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New guidelines for vitamin-mineral supplements threaten public health.

Over a year ago, the Food and Drug Administration (FDA) proposed to establish a new label reference standard for vitamins and minerals, to be called the RDI (Reference Daily Intake). Despite many comments opposing the RDI, FDA is expected to repropose this concept as part of its mandatory nutrition labeling regulations.

The RDI is lower than the U.S. RDA, for most nutrients. (The U.S. RDA is the current labeling standard for vitamins and minerals.) The accompanying chart depicts the amount of the decrease for 10 vitamins and four minerals.

In comments to FDA, Dr. Jean Mayer of Tufts University called the RDI concept "an extraordinarily bad idea." Numerous other nutrition and medical professionals also strongly opposed the RDI. Attached are excerpts of critics' comments to FDA.

"The shift to the RDI lacks sufficient scientific rationale and represents a detrimental step backward in nutrition education," according to J.B. Cordaro, President of the Council for Repsonsible Nutrition. "It misleads consumers by setting vitamin and mineral targets which are in fact below the recommended intakes for large segments of the population. It flies in the face of emerging science, which shows that people should be consuming more, not less, of many nutrients, in order to protect health and prevent disease. And it reduces or eliminates the safety net for critical risk groups, including the poor and the elderly."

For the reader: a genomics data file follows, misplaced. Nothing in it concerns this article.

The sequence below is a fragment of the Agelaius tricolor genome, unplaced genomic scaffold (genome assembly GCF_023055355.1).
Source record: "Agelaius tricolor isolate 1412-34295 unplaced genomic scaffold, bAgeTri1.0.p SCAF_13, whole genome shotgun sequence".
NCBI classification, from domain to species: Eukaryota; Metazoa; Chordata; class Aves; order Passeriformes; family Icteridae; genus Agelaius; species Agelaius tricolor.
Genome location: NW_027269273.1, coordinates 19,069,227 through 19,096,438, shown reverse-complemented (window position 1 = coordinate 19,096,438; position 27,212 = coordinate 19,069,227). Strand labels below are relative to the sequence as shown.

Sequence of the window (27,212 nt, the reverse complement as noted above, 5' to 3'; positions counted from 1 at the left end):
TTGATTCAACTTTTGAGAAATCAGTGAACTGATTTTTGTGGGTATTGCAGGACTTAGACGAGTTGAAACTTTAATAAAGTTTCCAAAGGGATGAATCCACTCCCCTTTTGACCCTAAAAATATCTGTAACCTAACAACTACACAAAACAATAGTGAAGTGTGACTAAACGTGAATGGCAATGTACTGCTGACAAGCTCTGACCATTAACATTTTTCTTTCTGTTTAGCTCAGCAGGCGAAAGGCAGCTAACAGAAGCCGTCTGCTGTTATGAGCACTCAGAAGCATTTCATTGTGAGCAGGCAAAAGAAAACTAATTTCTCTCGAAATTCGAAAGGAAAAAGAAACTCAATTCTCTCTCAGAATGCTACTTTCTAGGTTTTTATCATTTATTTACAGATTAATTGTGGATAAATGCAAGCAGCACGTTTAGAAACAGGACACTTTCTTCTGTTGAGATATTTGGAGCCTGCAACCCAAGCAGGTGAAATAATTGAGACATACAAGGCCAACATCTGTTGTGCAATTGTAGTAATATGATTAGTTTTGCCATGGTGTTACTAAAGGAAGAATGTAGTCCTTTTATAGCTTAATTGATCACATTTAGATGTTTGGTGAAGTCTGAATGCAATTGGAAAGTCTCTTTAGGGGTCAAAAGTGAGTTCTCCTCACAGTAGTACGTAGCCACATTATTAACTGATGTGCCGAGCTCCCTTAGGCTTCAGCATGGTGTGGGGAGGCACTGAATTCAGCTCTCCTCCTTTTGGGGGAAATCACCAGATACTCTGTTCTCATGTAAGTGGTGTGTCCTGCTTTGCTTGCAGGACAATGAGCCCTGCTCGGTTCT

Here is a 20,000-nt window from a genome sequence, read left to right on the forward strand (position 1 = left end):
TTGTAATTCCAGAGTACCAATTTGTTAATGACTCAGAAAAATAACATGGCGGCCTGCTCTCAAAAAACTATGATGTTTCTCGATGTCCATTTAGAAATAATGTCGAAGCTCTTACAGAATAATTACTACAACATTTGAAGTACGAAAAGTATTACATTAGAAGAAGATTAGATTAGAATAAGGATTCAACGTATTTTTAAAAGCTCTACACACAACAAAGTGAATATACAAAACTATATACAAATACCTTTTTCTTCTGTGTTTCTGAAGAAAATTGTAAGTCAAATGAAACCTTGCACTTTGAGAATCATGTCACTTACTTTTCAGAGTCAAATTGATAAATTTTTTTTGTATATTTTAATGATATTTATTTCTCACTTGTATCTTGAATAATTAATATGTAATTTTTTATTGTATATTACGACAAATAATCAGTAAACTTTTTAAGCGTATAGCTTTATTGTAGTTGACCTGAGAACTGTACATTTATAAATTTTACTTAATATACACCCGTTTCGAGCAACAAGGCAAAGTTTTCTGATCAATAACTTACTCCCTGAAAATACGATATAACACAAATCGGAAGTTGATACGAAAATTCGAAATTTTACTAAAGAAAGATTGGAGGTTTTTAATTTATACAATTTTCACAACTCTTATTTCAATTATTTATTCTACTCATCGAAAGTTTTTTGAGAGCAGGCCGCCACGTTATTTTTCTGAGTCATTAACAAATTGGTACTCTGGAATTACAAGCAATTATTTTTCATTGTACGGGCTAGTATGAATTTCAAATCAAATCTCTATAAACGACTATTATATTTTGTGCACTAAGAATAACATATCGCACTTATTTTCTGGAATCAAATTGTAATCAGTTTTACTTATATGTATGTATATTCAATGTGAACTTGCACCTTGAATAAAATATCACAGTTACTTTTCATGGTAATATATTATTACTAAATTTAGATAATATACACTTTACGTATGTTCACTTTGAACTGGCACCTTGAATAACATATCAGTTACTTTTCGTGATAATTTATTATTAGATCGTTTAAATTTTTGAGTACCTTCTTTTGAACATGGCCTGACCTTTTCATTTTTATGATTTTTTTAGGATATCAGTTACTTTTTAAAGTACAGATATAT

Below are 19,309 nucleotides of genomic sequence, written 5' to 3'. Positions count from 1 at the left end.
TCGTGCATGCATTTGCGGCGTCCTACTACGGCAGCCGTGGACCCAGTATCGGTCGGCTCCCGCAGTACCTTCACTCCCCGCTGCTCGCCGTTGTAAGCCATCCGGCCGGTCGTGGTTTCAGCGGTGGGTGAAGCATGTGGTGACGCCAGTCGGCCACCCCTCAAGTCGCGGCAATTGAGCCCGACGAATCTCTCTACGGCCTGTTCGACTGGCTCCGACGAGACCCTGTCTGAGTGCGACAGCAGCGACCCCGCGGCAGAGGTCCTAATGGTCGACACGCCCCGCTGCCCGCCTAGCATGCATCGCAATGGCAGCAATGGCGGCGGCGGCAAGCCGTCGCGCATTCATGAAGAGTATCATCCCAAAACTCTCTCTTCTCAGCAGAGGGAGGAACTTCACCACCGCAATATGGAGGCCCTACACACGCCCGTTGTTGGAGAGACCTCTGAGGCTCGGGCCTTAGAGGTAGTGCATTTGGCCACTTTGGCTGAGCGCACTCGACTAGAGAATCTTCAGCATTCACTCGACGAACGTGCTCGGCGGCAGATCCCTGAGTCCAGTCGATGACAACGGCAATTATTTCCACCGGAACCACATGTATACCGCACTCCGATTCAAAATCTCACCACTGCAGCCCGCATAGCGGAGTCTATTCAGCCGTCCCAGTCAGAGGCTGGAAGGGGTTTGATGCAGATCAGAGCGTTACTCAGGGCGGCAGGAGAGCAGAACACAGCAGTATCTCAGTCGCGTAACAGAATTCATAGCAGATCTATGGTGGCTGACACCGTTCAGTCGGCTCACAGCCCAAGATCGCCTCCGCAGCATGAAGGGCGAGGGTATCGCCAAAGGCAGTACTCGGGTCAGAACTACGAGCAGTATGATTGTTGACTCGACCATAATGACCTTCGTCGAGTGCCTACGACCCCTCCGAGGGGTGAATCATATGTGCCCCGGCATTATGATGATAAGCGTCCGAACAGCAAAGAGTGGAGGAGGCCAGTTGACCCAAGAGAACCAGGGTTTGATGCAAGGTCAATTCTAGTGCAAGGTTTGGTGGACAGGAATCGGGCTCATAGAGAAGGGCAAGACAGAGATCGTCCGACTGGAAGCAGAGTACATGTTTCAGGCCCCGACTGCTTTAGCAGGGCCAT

"It is unconscionable for FDA to persist in putting forward the RDI concept, in the face of the strong opposition already expressed by leaders in the nutrition community, by interest groups such as the AARP, and by consumer groups such as the Center for Science in the Public Interest," said Cordaro. "The RDA's have served well for almost 20 years, a great deal for nutrition education has gone into helping people use them, and there is no evidence of any need for revising them."
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Publication:Nutrition Health Review
Date:Jan 1, 1992
Previous Article:Nutrition in the 21st century.
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